On Tuesday, the Thai cabinet officially passed a developmental blueprint put forth by the Ministry of Social Development and Human Security, aimed to safeguard children from the recreational use of marijuana, hemp, and kratom. The spokeswoman for the government, Ratchada Thanadirek, elucidated this in her recent statement.
Despite the previous categorization of these three substances as narcotics, the advent of cannabis legalization in Thailand, which is specifically for medicinal purposes, presented the need for reinforcement of measures to hinder recreational, particularly underage, consumption.
The newly endorsed draft meticulously lays out the parameters of behaviors correlating to the non-medicinal use of these plant-based products in individuals younger than 18 years of age. This, however, excludes those who’ve attained legal adult status via marriage.
In response to these set behaviors, officials will exercise their authority as bestowed by the Child Protection Act of 2003 to shield minors perceived to be exhibiting behaviors that may jeopardize their welfare.
The following methods of intervention will be implemented:
1. Referring minors engaging in risky behaviors to child protection or rehabilitation centers.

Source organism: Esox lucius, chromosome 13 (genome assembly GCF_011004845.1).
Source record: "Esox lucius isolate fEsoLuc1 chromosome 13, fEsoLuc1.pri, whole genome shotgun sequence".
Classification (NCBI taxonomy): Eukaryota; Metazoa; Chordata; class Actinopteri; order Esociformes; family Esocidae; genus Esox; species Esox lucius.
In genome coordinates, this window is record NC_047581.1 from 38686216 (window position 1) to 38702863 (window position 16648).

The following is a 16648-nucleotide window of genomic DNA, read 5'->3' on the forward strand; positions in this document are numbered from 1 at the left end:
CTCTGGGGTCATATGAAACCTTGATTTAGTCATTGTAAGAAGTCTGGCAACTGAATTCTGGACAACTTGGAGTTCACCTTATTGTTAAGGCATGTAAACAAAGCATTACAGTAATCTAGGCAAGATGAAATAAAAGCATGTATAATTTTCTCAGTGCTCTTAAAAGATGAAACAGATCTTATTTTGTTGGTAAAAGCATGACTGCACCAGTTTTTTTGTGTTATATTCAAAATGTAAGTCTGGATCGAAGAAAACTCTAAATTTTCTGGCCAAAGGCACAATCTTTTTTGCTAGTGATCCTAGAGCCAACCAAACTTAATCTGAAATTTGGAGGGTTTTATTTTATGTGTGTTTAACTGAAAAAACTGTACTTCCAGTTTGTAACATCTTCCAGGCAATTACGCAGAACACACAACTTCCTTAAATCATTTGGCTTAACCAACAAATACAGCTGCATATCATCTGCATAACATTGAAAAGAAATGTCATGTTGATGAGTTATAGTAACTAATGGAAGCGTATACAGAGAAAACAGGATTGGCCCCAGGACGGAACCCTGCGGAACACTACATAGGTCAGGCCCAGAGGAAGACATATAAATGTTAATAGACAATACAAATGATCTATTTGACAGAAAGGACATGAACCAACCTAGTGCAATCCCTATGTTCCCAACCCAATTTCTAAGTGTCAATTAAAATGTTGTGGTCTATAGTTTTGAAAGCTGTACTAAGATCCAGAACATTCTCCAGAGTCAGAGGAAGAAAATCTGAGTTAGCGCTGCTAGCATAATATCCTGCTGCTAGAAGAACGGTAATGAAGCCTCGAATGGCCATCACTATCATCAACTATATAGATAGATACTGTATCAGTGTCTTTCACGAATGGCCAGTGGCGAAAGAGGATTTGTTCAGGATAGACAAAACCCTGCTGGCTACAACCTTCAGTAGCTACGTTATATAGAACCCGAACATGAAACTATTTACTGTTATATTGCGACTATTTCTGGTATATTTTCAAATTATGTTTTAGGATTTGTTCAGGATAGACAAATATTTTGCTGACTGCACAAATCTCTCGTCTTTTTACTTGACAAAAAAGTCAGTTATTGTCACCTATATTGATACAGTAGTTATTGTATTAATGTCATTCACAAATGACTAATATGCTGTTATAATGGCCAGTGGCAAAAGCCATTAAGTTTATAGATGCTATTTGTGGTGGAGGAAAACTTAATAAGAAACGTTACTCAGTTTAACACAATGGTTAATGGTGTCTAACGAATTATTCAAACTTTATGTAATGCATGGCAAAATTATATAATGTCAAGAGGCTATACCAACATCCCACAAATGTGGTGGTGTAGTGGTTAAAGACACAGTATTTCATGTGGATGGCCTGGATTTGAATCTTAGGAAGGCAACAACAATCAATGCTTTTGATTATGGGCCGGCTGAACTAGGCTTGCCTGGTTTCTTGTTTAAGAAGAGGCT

2. Entrusting these minors into the care of their legal guardians or others willing to assume responsibility for them.
In the second approach, a child protection officer could assume the role of supervisor for the children to ensure they are deterred from venturing into risky environments and contact with certain individuals who might lure them into illegal activities.
These proactive regulations have the intent to insulate children from the potential effects that cannabis, hemp and kratom might have on their cognitive and physical development, as well as detracting them from environments that may encourage deviations and unlawful activities.
Ratchada clarified, “Once the draft takes effect, it will be incumbent on the Ministry of Social Development and Human Security to execute the National Child Protection Commission’s regulations, further specifying plans to continue sheltering children from the non-medicinal use of marijuana, hemp and kratom substances.”
However, an argument can be made that rather than spending resources on enforcement and punishment, perhaps a more proactive approach could be adopted, focusing on education about the medicinal use of cannabis and rehabilitating those who fall into recreational misuse. The re-channeling of resources can prove to be a more beneficial endeavor to both the individuals involved and the broader scope of society.